Likewise, if you are in the Business of Real Estate, the equipment list includes a car with which to transport clients to houses, but more than that… it includes a car that has room for more than one client. It includes a calculator, and contracts, but more than that… it includes an understanding how to use a calculator, and a fluent knowledge of how to write a contract. In today’s market it would include a website, and prospecting every day, and immersing oneself in the business of learning all you can to stay on top of your game, including protecting your clients and serving their best interest. And lastly, but not least, it would include aligning yourself with a company that provides you with all the tools necessary for your success.

If your passion is your family, do you have the tools to be a good spouse, parent, sibling, son/daughter? A successful family in today’s world needs nurture, and time, and training, and love, and focus, and yes, discipline – that is, some sort of stable framework or set of rules with consequences – in order to succeed. Tools for a successful family might include, (in the time area) one night a week for the family to get together with TVs and phones off, if only for a few hours, to give parents the opportunity to inculcate values into their children and to maintain clear channels of communication that only comes through using and exercising those channels often. It should include an evening each week for just the husband and wife alone, together on a date, to continue their courtship – like they did before they got married. It should include extending, or strengthening, or adding color to the fibers of your family tapestry which means adding support in the form of a church affiliation where values are further emphasized, and a relationship with Grand Parents and Aunts and Uncles, and like minded friends who provide not only nurture, but a healthy injection of fun, and an example of a joy for life. And in my mind, it should include prayer – only an arrogant person thinks they can get through this life without help from that Great being (I call Father) who cares for us with a Love greater than we can imagine. Lastly, it would include financial stability and fiscal responsibility.  Ultimately, this is the definition of Provident Living and the Abundant Life.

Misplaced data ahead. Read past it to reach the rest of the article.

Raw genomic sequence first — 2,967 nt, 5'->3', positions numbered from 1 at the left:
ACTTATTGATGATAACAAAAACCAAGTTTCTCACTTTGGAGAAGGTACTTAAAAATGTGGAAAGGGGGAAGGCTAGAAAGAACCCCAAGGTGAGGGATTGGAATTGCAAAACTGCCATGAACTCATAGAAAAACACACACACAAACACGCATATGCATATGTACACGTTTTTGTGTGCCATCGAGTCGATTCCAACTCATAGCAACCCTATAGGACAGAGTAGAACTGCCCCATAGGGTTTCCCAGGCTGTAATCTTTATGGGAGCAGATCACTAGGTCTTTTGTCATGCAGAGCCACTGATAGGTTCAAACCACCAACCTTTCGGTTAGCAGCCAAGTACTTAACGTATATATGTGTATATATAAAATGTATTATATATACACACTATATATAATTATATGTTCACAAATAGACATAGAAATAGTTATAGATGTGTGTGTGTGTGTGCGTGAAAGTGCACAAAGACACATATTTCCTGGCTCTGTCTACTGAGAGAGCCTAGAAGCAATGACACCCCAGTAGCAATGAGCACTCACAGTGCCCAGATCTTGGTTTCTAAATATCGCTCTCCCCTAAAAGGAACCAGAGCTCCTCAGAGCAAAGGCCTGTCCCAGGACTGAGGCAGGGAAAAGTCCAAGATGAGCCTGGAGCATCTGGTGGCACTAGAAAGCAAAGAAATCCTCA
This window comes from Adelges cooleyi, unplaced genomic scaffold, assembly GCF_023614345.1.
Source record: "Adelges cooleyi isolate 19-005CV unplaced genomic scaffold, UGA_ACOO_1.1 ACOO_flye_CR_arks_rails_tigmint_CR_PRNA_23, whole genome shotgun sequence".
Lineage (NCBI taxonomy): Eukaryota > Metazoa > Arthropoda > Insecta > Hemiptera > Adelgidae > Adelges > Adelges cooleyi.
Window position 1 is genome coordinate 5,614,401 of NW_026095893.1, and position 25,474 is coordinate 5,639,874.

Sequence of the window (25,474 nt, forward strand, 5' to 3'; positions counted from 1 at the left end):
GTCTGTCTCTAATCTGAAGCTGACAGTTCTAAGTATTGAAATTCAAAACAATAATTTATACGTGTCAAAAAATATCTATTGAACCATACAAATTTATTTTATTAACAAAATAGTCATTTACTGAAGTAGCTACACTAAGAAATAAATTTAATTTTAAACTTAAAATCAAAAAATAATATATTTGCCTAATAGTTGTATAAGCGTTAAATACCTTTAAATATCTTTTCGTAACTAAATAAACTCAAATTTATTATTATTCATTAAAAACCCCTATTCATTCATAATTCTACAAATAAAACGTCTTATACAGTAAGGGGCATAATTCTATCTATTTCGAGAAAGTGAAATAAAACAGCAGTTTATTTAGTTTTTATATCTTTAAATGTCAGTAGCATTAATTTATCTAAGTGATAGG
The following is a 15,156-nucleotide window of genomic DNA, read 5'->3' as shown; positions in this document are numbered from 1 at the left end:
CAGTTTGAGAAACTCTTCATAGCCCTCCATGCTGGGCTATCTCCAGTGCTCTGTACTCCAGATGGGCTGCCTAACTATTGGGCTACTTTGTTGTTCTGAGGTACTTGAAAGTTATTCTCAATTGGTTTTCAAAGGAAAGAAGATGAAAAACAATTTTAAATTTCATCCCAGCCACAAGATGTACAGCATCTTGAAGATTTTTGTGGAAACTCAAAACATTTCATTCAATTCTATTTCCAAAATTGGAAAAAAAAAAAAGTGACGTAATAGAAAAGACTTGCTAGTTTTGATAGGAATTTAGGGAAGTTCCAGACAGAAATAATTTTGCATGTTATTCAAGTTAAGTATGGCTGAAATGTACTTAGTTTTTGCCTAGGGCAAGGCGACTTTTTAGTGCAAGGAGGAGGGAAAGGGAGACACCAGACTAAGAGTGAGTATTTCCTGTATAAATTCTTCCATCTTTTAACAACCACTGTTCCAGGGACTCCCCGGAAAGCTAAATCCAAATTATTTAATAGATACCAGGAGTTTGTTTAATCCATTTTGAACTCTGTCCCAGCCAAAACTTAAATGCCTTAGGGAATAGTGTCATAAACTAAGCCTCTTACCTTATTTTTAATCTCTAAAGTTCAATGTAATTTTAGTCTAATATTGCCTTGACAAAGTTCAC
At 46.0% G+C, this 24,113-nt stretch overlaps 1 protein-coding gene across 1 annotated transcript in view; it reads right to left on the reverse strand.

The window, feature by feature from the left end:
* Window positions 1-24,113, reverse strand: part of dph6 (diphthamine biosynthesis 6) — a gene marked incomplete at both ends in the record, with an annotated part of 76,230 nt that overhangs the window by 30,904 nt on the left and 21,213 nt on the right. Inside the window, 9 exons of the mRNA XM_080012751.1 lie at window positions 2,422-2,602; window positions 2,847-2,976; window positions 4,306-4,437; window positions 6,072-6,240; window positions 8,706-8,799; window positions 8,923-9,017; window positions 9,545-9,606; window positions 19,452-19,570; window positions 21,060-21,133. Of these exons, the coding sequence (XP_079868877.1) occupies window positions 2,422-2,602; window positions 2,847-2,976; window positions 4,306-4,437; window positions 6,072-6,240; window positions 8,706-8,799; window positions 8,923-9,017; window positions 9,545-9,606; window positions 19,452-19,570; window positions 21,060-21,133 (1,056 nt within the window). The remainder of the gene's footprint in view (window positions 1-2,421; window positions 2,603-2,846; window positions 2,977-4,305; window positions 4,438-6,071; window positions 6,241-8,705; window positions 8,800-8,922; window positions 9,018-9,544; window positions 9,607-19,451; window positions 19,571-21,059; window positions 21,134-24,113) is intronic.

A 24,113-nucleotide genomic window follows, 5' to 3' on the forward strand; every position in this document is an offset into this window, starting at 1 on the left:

Getting started is as easy as getting a piece of paper, or several, and put your work, your passion, and/or your desires at the top of each page. Then make an equipment list.  We easily get this list started by asking “What do I need to properly equip myself for the passion/goal/sincere desire/task at hand?”  This list is a dynamic list, and should grow as your needs grow, and change as your needs change and mature as you mature.

Remember, this lesson was about obtaining and using the right equipment. Look in your tool box and see if you have the right tools, and if not, find out how and where to get them, and in the end you will improve your outcome and have a finished product you can be proud of.

Best of luck, and thanks for reading.


2 Responses

  1. Extremely impressed with the analogies. Truly inspiring just like that Father who runs his handicap son past 30 some odds years carrying him on his back through water and pushing him. See video http://www.cjcphoto.com/can/ sure you seen it. I can’t help after reading your entire blog to at least get off my duff and resume running after who knows 20 odds years. My initial goals will be general overall excercise and maybe to run a mile. Lessons in life and examples you give are wonderful. Perhaps you should consider writing a mini-guide book. Exceptional author you are!

  2. Steve – Excellent Post! I laughed, I got inspired, I am going to trackback to it on our new blog. A great read for all of our Realtors! Keep writing – you are good….